Some Historical Perspective on Netanyahu’s Address to Congress

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Today there’s some interesting news from the realm of foreign relations law: Israeli Prime Minister Benjamin Netanyahu will give an address to Congress next month on the topic of Iran’s nuclear program, presumably to encourage legislators to support a hardline stance and perhaps to undermine the President’s ongoing efforts to achieve a diplomatic solution. To me, the noteworthy part is not so much the address itself, but rather the process by which it was arranged: the White House had no role. In fact, the Administration didn’t even know about it until today. John Boehner says that he invited Netanyahu without consulting officials from the executive branch because “Congress can make [such a] decision on its own.” The President’s Press Secretary responded that it was a breach of protocol for Netanyahu to plan a visit without first contacting the White House.

A couple of quick points. First, addresses of this type have a long historical pedigree. Consider these facts from the Office of the Historian of the House of Representatives, which has a fun website on the subject: Continue reading “Some Historical Perspective on Netanyahu’s Address to Congress”

Compelled Diplomacy in Zivotofsky v. Kerry

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To the parties and lower courts, Zivotofsky v. Kerry has been a dispute primarily about the nature of the President’s power to recognize foreign borders. But what if the law also raises another, entirely separate issue under Article II?

In a new essay in the NYU Journal of Law & Liberty, I discuss the possibility that Section 214(d) of the Foreign Relations Authorization Act of 2003 is unconstitutional not because it recognizes a border or materially interferes with the implementation of U.S. recognition policy, but simply because it purports to compel diplomatic speech that the President opposes. From this angle, Zivotofsky presents a question about who controls official diplomatic communications, and recognition is beside the point. The essay is available here.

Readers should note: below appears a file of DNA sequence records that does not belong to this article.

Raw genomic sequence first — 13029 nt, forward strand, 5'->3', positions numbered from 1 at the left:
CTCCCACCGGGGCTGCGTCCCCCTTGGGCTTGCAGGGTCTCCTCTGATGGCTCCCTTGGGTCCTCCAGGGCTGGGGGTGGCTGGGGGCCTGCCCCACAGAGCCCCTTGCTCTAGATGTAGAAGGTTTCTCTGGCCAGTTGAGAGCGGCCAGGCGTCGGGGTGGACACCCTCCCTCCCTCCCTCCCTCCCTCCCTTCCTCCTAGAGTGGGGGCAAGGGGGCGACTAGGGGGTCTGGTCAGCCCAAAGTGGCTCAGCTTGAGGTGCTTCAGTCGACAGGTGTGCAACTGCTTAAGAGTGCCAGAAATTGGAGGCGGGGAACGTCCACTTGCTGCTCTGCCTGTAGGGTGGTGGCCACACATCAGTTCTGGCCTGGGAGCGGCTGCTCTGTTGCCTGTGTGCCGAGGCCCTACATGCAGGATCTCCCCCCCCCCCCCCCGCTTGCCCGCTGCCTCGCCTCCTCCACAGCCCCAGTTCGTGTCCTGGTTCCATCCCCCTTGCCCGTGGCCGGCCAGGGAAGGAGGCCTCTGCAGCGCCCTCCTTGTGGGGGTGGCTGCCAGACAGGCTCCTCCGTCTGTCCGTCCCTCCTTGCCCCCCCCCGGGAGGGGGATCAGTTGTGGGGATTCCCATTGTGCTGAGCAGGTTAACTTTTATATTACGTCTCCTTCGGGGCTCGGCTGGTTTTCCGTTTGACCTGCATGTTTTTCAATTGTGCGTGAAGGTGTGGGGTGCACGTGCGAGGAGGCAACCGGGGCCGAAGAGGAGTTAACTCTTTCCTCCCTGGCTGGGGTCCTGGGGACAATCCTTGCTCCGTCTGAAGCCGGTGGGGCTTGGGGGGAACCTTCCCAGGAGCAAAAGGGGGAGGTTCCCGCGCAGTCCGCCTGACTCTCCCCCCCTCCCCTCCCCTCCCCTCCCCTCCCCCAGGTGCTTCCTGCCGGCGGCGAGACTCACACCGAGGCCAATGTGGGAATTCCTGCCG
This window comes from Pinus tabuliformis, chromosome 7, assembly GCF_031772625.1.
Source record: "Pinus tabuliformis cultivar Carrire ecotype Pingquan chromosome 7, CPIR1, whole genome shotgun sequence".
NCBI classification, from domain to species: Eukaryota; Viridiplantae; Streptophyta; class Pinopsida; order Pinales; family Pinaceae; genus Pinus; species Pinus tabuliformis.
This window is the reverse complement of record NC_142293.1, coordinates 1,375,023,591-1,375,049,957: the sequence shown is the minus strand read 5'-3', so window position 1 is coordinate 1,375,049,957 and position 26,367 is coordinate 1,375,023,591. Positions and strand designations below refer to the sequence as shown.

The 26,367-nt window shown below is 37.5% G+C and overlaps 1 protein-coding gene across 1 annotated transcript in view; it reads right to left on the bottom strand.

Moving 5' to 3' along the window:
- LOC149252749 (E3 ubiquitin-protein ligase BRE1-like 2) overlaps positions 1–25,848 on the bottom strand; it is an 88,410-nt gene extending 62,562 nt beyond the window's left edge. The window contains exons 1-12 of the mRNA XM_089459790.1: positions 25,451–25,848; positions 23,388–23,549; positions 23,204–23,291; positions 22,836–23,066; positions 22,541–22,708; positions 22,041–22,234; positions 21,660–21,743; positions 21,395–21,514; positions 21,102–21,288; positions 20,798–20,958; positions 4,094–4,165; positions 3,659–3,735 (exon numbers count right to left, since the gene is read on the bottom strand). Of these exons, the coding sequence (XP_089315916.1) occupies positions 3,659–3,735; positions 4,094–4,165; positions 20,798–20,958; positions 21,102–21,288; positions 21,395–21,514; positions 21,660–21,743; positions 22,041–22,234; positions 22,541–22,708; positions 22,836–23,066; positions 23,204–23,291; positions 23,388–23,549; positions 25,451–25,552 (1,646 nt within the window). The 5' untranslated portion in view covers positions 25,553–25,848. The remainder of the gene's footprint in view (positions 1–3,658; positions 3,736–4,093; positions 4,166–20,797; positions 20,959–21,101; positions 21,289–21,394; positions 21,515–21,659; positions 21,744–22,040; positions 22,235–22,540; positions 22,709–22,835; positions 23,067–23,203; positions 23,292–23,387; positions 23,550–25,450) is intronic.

An Analysis of the Israel Passport Case, Zivotofsky v. Kerry

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Recently the Supreme Court granted certiorari in Zivotofsky v. Kerry to resolve an important question in U.S. foreign relations law: does the power to recognize foreign states and governments belong exclusively to the President, or do the political branches hold it concurrently? More specifically, the case concerns the constitutionality of Section 214(d) of the Foreign Relations Authorization Act of 2003, which requires that upon request from a U.S. citizen born in Jerusalem the Secretary of State must record “Israel” as the place of birth on the individual’s passport. After signing the bill into law, President Bush declined to honor its terms, and President Obama has done likewise. Both have argued that the passport requirement impermissibly interferes with the President’s recognition power because it contradicts a longstanding U.S. policy not to acknowledge the sovereignty of any state over Jerusalem. The Zivotofskys appear to agree that honoring the requirement would amount to U.S. recognition of an Israeli state that includes Jerusalem, but contend that the statute is constitutional and binding on the President because Congress shares in the recognition power. Oral argument is scheduled for the fall. If you’re interested, I wrote a brief analysis of the case over at the international law blog Opinio Juris. You can read it here.